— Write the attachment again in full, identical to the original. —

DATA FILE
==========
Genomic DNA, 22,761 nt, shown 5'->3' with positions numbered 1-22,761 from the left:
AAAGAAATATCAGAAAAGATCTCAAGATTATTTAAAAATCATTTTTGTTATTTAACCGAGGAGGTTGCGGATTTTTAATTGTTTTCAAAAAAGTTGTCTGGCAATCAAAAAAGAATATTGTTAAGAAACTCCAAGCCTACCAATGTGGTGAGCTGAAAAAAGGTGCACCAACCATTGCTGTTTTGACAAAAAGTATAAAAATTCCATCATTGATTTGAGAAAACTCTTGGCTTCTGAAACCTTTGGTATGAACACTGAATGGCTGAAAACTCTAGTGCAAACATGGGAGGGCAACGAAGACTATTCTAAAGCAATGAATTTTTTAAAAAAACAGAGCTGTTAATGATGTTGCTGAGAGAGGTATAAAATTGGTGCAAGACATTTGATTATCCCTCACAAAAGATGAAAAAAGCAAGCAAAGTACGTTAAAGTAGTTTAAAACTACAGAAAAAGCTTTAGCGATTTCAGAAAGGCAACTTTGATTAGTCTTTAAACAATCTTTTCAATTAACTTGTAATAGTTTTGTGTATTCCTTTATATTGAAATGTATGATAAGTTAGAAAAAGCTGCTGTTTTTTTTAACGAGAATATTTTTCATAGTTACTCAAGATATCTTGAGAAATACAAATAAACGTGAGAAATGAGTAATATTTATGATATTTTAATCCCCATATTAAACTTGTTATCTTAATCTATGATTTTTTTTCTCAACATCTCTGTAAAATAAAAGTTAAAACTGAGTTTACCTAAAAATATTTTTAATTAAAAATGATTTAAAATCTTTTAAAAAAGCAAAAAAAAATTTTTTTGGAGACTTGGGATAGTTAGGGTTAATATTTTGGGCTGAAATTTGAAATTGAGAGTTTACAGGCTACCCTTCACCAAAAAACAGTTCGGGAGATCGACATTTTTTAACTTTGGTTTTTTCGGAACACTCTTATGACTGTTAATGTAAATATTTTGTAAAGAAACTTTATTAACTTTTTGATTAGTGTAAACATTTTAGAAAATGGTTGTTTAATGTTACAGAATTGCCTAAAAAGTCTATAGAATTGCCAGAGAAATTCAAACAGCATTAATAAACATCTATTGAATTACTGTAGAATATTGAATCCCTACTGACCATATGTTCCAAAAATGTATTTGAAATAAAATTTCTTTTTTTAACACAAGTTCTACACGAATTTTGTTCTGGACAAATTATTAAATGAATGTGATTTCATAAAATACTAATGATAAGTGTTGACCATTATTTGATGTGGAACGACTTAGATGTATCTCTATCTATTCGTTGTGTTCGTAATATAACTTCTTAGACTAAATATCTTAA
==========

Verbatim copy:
Genomic DNA, 22,761 nt, shown 5'->3' with positions numbered 1-22,761 from the left:
AAAGAAATATCAGAAAAGATCTCAAGATTATTTAAAAATCATTTTTGTTATTTAACCGAGGAGGTTGCGGATTTTTAATTGTTTTCAAAAAAGTTGTCTGGCAATCAAAAAAGAATATTGTTAAGAAACTCCAAGCCTACCAATGTGGTGAGCTGAAAAAAGGTGCACCAACCATTGCTGTTTTGACAAAAAGTATAAAAATTCCATCATTGATTTGAGAAAACTCTTGGCTTCTGAAACCTTTGGTATGAACACTGAATGGCTGAAAACTCTAGTGCAAACATGGGAGGGCAACGAAGACTATTCTAAAGCAATGAATTTTTTAAAAAAACAGAGCTGTTAATGATGTTGCTGAGAGAGGTATAAAATTGGTGCAAGACATTTGATTATCCCTCACAAAAGATGAAAAAAGCAAGCAAAGTACGTTAAAGTAGTTTAAAACTACAGAAAAAGCTTTAGCGATTTCAGAAAGGCAACTTTGATTAGTCTTTAAACAATCTTTTCAATTAACTTGTAATAGTTTTGTGTATTCCTTTATATTGAAATGTATGATAAGTTAGAAAAAGCTGCTGTTTTTTTTAACGAGAATATTTTTCATAGTTACTCAAGATATCTTGAGAAATACAAATAAACGTGAGAAATGAGTAATATTTATGATATTTTAATCCCCATATTAAACTTGTTATCTTAATCTATGATTTTTTTTCTCAACATCTCTGTAAAATAAAAGTTAAAACTGAGTTTACCTAAAAATATTTTTAATTAAAAATGATTTAAAATCTTTTAAAAAAGCAAAAAAAAATTTTTTTGGAGACTTGGGATAGTTAGGGTTAATATTTTGGGCTGAAATTTGAAATTGAGAGTTTACAGGCTACCCTTCACCAAAAAACAGTTCGGGAGATCGACATTTTTTAACTTTGGTTTTTTCGGAACACTCTTATGACTGTTAATGTAAATATTTTGTAAAGAAACTTTATTAACTTTTTGATTAGTGTAAACATTTTAGAAAATGGTTGTTTAATGTTACAGAATTGCCTAAAAAGTCTATAGAATTGCCAGAGAAATTCAAACAGCATTAATAAACATCTATTGAATTACTGTAGAATATTGAATCCCTACTGACCATATGTTCCAAAAATGTATTTGAAATAAAATTTCTTTTTTTAACACAAGTTCTACACGAATTTTGTTCTGGACAAATTATTAAATGAATGTGATTTCATAAAATACTAATGATAAGTGTTGACCATTATTTGATGTGGAACGACTTAGATGTATCTCTATCTATTCGTTGTGTTCGTAATATAACTTCTTAGACTAAATATCTTAA